Is it really possible to be plastic free?

Disposable Plastic Products on Sand

One question we’re often asked is “is it really possible to live a plastic free lifestyle?”

To answer that question it's best to understand what a plastic free lifestyle really looks like — and how we can all work towards living that life, whether that means eliminating all the single use plastic, or simply removing the top plastic polluters such as plastic bags, water bottles, straws, takeaway coffee cups and plastic produce bags.

You may have seen pictures of zero waste influencers flashing around their small glass jar, showing the amount of waste they’ve saved by going plastic free for a year. While they certainly deserve recognition for undertaking this challenge and reducing their waste to next to nothing — this is not reality. Waste happens. What we really should to be highlighting is how to curb that waste to the best of our abilities. And the best way to start is to aim to be as plastic free as possible in our daily lives.

Depending on what stage of your Plastic Free Journey you are on you will have a different perception of what being “Plastic Free” really means.

The initial shock factor:

If you’ve decided to embark on a Plastic Free Challenge, it’s likely your thought process was that every little piece of plastic you saw needed to be eliminated from your life. This is an awareness stage, and being aware of how much plastic we use on a day-to-day basis is really what we all need. It’s not a bad thing to have this mindset, as it will keep you focused on the issue at hand, however ridding ourselves of every piece of plastic we use every day is simply not realistic.

Learning about plastic pollution:

During my first plastic free challenge, I remember being so immersed in everything to do with removing plastic from my life, that every conversation I had became about the problems surrounding plastic.

After a lengthy conversation I had with one friend regarding the issues around plastics, and why we need to be more aware of how much plastic we use, she said something that has stuck with me ever since:

You can’t unknow what you know.

It’s a powerful statement that can apply to a lot of things. But applying it to the context of plastic pollution really struck a chord.

Once you become aware of how big of an issue plastic pollution is, once you become aware that almost every environmental concern leads back to plastic pollution, you simply can’t unknow that information, and therefore you simply can’t ignore it.

“Once you know some things, you can't unknow them.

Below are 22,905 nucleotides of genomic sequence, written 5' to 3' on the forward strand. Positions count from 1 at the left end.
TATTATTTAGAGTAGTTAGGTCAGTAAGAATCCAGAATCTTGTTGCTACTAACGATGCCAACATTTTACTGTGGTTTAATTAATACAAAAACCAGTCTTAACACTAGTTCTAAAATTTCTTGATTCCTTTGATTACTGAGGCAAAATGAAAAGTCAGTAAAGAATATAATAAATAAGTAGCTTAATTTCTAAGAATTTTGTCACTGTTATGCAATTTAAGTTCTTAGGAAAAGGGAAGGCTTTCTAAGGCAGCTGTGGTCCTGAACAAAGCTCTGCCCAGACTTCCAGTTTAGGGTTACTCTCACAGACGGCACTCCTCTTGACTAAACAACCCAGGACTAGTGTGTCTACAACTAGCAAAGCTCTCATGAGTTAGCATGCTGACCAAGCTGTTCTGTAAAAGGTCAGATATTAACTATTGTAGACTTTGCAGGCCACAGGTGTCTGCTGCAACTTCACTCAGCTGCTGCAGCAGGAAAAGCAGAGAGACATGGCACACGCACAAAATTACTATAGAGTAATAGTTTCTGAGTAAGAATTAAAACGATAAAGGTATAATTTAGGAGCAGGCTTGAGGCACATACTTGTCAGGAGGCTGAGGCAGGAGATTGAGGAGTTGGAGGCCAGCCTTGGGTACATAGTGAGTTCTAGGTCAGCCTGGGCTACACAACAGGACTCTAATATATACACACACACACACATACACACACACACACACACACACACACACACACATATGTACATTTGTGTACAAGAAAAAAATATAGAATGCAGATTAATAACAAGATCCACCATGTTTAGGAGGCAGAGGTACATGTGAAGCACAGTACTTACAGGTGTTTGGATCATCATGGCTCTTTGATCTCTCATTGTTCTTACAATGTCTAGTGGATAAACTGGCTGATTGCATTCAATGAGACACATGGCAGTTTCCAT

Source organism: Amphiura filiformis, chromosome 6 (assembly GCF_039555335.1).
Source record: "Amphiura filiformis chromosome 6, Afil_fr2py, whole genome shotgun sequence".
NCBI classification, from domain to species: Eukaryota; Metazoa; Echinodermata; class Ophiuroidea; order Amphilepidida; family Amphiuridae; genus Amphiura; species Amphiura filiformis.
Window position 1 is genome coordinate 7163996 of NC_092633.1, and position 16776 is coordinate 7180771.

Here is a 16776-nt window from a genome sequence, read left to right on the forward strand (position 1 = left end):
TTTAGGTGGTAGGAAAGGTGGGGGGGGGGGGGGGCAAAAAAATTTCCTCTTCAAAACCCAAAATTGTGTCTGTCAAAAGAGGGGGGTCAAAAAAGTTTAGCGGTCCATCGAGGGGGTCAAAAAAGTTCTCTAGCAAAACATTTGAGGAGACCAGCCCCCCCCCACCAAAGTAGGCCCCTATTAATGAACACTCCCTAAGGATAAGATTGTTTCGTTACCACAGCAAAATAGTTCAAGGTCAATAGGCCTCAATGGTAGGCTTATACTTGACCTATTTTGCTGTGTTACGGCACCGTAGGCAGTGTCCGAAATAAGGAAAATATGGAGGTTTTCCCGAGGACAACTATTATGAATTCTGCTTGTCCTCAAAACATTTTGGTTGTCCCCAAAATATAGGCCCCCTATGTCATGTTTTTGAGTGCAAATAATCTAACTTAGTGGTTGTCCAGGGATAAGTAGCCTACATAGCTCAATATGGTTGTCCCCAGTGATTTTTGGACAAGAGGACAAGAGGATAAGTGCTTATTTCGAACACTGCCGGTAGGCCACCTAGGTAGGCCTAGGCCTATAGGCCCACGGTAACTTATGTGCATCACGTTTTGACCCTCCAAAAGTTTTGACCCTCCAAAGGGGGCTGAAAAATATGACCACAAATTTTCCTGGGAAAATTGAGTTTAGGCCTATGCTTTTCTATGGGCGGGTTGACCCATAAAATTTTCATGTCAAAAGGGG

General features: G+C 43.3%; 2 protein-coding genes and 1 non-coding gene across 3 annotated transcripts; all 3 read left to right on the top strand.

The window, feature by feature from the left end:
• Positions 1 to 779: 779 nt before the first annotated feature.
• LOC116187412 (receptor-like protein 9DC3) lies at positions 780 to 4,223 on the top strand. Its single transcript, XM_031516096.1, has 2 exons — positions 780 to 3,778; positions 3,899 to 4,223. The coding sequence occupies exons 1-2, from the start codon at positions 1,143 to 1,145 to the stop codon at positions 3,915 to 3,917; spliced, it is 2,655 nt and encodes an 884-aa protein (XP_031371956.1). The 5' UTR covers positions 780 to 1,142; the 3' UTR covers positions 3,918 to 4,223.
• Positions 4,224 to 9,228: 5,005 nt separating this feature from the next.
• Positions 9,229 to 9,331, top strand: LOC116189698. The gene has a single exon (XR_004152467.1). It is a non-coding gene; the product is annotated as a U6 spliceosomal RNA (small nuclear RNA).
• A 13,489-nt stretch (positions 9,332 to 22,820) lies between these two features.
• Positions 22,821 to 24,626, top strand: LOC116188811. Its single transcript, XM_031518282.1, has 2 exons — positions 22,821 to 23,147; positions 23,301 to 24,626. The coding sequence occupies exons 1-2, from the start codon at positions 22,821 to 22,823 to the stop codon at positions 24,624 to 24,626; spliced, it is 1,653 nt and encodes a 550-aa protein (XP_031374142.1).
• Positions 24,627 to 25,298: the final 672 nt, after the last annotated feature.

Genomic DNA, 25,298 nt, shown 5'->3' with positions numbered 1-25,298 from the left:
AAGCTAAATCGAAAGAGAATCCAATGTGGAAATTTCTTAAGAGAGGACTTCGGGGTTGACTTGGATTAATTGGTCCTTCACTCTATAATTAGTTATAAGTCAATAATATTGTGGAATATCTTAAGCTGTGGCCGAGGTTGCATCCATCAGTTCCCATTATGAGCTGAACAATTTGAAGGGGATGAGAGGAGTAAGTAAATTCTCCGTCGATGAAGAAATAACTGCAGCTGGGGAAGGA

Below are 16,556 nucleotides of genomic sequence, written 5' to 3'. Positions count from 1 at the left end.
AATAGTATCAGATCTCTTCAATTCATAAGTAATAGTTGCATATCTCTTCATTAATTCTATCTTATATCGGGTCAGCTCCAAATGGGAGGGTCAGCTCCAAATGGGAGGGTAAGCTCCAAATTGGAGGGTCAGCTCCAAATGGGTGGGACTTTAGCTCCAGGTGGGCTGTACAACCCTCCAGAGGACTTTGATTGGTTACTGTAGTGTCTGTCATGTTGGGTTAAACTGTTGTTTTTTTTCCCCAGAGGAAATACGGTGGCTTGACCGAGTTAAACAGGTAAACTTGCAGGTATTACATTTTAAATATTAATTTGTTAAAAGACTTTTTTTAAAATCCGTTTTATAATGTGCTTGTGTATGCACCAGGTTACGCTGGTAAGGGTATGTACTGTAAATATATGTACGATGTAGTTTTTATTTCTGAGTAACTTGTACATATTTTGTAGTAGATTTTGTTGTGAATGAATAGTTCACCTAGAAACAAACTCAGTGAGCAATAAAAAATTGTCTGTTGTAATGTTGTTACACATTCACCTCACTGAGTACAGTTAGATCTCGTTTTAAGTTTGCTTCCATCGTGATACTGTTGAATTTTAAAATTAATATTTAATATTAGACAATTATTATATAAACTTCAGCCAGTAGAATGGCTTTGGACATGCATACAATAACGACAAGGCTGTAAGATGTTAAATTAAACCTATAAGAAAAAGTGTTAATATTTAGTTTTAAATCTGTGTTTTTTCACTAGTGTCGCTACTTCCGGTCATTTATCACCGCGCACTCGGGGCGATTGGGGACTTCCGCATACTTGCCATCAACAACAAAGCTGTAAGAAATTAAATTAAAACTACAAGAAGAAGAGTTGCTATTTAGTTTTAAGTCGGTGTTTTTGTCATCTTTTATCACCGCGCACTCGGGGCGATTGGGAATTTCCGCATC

It's a burden that can never be given away.”
 Alice Hoffman

Is it possible to do too much, or not do enough?

I believe in general, people are very aware that plastic is an issue. And for the most part, people either think they’re doing all they can to limit their plastic use, or simply think there’s not much point as their small contribution won’t count.

Either way, they are wrong.

The truth is plastic is so ingrained in our everyday lives that we won’t be eliminating every piece of plastic anytime soon. But that doesn’t mean we should do nothing at all to reduce our plastic consumption. Every piece of plastic we eliminate from our lives does make a difference. Do we all need to be doing more, even those of us that are eliminating as much as we think is possible? Yes — there is always more that can be done.

What then does it mean to be living Plastic Free?

If you’re reading this and thinking, "you still haven’t addressed what being Plastic Free really means", you’re right. Because unless you decide to move to a rural farm property where you can completely live off the land with very little contact with the outside world, you won’t be eliminating every part of plastic from your life. And that’s obviously not reality for 99.99% of the population.

Perhaps instead of saying “I live a Plastic Free Lifestyle” we switch the wording to “I aim to live life with less plastic”.

How much plastic you will be able to remove from your day-to-day life will depend on your awareness level, your ability and willingness to reduce plastic waste. But mostly living life plastic free means that you make conscious decisions about your purchases. Thinking about the following three things before making purchases is a great place to start.

  1. Can I purchase this product without the plastic packaging and/or is it available in a plastic free version?
  2. Is this product and/or it’s packaging recyclable and what’s the likelihood it’s going to be recycled?
  3. Is this product and/or it’s packaging compostable and will I ensure it's composted?

The key is to start small, don’t let it overwhelm you, but also realise that what you are doing is making a difference. There's always more that can be done, but you can’t do it all at once and you’re not always going to find a solution to replacing a plastic item — but being conscious of your decisions will help you to make the best decision possible at the time.

What are the steps you've implemented to help you live life with less plastic?

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